You may have noticed that our so-called “semiannual” funding drive, which started sometime in the summer if memory serves, has seamlessly segued into the winter. In fact, the year is almost over! We assure you this is not merely evidence of our chutzpa; rather, it is indicative of the fact that ad income still needs to be supplemented in order to support upkeep of the site. Naturally, the traditional benefits that can be spontaneously triggered by donations to this site remain operative regardless of the season - ranging from a boost to general well-being/happiness (inter alia featuring improved sleep & appetite), children including you in their songs, up to the likely allotment of privileges in the afterlife, etc., etc., but the Christmas season is probably an especially propitious time to cross our palms with silver. A special thank you to all readers who have already chipped in, your generosity is greatly appreciated. Regardless of that, we are honored by everybody's readership and hope we have managed to add a little value to your life.

   

Bitcoin address: 12vB2LeWQNjWh59tyfWw23ySqJ9kTfJifA

   
 

4 Responses to “A brief Market Update, September 14”

  • LG:

    Heinz: The SPY’s move above its 200 Day SMA could be just a lure. The 9/10-13 gap-up put three gaps under the market as measured by the SPY. The 9/10-13 gap-up technically has the look and feel of a exhaustion gap, with the only fly in the soup being the volume. The 200 Week SMA is a more important gage of trend than the 200 DAY SMA. The SPY’s April high tested its 200 Week SMA and rolled over.

    Highs are in for the March 2009 counter trend rally. IMO.

  • paragshah:

    The real-side of the global economy is also recovering. In the first quarter of 2010, global industrial production was expanding at an 11 percent annualized pace, while merchandise trade, was growing even more briskly (20 percent annualized pace). Still the level of industrial production remains 10 percent or more below potential in many developing countries and unemployment is high.
    Global economic update

  • 3.14159265rite:

    Soooo…. you’re suggesting that some backup cash could be advantageous to support held assets.
    These are fund MANAGERS!

    • It is best seen as a measure of fund manager sentiment. The less cash they hold, the more complacent or convinced of a bullish trend they are. And yes, the fact that their cash reserve is so low also implies that there will be less money to support the market if it falls. In fact, it suggests that selling pressure could be intensified due to redemptions (which usually increase when the market falls), as mutual fund managers will then be forced to raise cash by selling stocks.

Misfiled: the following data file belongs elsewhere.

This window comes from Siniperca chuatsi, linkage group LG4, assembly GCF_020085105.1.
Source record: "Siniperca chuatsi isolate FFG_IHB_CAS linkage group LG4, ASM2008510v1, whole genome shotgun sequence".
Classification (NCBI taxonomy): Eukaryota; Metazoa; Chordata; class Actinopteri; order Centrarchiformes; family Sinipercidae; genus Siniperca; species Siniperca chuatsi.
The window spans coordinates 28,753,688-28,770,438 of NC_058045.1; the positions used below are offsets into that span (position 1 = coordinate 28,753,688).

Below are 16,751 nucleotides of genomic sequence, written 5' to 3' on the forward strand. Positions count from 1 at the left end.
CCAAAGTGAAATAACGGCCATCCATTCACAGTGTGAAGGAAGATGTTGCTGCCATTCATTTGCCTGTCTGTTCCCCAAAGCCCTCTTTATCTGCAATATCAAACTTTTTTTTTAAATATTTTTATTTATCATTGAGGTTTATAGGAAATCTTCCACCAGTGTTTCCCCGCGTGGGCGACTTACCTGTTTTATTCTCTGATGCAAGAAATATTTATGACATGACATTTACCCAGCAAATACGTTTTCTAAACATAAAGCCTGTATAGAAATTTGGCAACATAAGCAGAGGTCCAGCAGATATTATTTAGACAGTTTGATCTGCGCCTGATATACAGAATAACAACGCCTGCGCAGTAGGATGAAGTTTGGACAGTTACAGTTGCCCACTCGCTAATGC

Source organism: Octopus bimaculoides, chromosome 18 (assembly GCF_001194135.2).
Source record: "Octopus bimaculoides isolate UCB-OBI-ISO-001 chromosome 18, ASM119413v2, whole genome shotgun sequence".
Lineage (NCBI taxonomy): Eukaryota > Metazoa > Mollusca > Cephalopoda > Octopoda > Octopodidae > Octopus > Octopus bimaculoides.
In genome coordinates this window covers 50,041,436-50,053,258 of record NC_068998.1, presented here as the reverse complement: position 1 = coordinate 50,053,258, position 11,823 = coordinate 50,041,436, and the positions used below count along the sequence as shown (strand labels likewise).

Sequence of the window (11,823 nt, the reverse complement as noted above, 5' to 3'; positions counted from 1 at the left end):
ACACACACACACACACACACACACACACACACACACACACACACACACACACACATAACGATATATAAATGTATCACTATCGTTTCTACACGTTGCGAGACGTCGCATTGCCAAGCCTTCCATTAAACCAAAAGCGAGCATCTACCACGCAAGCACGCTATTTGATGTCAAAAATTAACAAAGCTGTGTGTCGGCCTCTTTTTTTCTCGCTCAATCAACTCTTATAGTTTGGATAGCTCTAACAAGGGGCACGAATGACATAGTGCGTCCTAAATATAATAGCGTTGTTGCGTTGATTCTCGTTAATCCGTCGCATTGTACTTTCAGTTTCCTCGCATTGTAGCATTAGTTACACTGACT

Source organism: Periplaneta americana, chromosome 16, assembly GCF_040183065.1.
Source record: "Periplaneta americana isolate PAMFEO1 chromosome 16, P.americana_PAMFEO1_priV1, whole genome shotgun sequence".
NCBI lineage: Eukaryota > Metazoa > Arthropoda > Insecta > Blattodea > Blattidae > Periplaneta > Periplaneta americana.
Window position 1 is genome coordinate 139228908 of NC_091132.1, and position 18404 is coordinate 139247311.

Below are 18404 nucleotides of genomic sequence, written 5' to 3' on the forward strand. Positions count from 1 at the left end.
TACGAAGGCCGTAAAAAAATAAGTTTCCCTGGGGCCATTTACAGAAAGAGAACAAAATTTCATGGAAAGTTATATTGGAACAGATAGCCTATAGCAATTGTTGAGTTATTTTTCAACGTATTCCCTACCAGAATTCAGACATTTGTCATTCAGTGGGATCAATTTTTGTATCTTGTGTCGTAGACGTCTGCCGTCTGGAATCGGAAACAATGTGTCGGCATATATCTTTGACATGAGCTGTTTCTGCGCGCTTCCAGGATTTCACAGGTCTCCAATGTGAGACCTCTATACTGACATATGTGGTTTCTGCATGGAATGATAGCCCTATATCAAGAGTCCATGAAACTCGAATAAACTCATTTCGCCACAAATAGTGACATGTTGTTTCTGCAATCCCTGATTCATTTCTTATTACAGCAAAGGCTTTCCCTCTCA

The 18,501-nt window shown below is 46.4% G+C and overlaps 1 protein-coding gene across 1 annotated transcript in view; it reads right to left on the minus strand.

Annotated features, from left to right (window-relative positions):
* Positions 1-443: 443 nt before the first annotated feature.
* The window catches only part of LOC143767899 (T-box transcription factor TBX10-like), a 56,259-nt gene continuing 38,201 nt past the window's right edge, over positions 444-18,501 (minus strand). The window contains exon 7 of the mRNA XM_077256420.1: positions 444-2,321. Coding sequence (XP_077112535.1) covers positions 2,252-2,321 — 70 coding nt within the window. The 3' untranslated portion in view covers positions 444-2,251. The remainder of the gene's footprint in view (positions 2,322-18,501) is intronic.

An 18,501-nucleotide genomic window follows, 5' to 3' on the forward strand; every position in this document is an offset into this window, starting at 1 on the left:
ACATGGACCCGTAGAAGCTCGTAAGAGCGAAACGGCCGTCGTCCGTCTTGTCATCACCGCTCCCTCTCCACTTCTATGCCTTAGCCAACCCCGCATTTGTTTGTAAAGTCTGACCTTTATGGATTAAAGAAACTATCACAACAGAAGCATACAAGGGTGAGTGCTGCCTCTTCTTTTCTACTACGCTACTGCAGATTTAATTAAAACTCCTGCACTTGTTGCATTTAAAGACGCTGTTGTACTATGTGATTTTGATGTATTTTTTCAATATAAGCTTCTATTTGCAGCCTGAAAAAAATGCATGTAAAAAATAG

Your comment:

You must be logged in to post a comment.

Most read in the last 20 days:

  • How the Fed Robs You of Your Life
      Fiat Currency Rankings - From Bad to Worse Today, as we step into the New Year, we reach down to turn over a new leaf.  We want to make a fresh start.  We want to leave 2019’s bugaboos behind. But, alas, lying beneath the fallen leaf, like rotting food waste, is last year’s fake money.  We can’t escape it.  But we refuse to believe in its permanence.   This is what “monetary stability in the Fed-administered fiat money regime looks like: in the year the Fed was...
  • Wealth Consumption vs. Growth - Precious Metals Supply and Demand
      GDP – A Poor Measure of “Growth” Last week the prices of the metals rose $35 and $0.82. But, then, the price of a basket of the 500 biggest stocks rose 62. The price of a barrel of oil rose $1.63. Even the euro went up a smidgen. One thing that did not go up was bitcoin. Another was the much-hated asset in the longest bull market. We refer to the US Treasury.   BofA Merrill Lynch high yield master II option-adjusted spread: on Dec. 23 it tightened to the  lowest level...
  • Geopolitical Shocks and Financial Markets
      Involuntary Early Retirement of a Middle Eastern General The procession of news through the week – namely that chronicling the aftermath of the targeted drone strike and killing of Iranian General Qasem Soleimani – advanced with an agreeable flow.  The reports at the start of the week were that Orange Man Bad had spun up a Middle Eastern mob of whirling dervishes beyond recall. World War III was imminent.   The recently expired general, when he was still among the quick...

Support Acting Man

Austrian Theory and Investment

j9TJzzN

The Review Insider

Archive

Dog Blow

THE GOLD CARTEL: Government Intervention on Gold, the Mega Bubble in Paper and What This Means for Your Future

Realtime Charts

 

Gold in USD:

[Most Recent Quotes from www.kitco.com]

 


 

Gold in EUR:

[Most Recent Quotes from www.kitco.com]

 


 

Silver in USD:

[Most Recent Quotes from www.kitco.com]

 


 

Platinum in USD:

[Most Recent Quotes from www.kitco.com]

 


 

USD - Index:

[Most Recent USD from www.kitco.com]

 

Mish Talk

 
Buy Silver Now!
 
Buy Gold Now!